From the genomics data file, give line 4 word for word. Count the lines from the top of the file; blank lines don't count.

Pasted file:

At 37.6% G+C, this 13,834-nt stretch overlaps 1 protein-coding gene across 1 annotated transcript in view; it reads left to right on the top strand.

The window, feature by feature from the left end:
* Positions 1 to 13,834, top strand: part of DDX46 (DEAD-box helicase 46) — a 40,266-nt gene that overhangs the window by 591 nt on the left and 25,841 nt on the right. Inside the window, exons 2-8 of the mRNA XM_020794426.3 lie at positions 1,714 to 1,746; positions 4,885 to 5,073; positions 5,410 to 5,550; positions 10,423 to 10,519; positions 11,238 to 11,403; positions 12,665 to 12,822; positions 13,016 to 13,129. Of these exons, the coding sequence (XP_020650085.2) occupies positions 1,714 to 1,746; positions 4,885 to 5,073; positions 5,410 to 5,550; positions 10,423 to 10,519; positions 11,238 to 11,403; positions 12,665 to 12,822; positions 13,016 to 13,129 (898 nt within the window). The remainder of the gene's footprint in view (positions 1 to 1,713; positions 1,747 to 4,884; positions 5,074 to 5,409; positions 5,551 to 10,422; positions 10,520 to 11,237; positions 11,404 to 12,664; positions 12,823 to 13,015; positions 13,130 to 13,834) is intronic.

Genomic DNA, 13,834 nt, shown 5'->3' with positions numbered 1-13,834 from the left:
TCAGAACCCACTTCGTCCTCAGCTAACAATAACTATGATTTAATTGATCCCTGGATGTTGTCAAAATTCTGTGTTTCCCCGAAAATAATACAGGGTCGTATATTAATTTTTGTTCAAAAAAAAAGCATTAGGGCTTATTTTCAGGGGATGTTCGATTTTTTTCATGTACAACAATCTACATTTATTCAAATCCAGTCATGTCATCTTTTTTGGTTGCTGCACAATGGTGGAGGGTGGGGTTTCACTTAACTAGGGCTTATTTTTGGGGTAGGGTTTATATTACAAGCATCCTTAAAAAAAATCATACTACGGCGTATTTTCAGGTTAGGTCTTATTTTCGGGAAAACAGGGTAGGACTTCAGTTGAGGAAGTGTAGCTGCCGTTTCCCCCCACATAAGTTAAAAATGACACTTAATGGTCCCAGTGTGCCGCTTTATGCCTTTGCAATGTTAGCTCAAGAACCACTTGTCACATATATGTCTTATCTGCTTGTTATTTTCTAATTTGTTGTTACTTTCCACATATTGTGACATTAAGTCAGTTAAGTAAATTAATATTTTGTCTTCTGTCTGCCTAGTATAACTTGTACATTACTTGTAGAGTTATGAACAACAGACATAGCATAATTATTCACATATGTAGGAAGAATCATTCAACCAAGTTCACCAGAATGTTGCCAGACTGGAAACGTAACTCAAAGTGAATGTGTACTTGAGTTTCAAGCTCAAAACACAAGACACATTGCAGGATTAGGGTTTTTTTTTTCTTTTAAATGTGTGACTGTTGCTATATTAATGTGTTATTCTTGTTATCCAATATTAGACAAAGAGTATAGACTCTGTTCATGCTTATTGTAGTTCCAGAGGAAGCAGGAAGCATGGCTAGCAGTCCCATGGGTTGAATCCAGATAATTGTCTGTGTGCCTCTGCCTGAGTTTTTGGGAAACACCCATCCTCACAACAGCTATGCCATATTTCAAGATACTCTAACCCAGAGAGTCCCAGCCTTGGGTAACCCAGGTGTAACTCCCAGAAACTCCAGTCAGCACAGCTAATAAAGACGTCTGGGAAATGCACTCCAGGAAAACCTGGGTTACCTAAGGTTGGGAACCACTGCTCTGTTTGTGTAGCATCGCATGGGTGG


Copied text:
Genomic DNA, 13,834 nt, shown 5'->3' with positions numbered 1-13,834 from the left: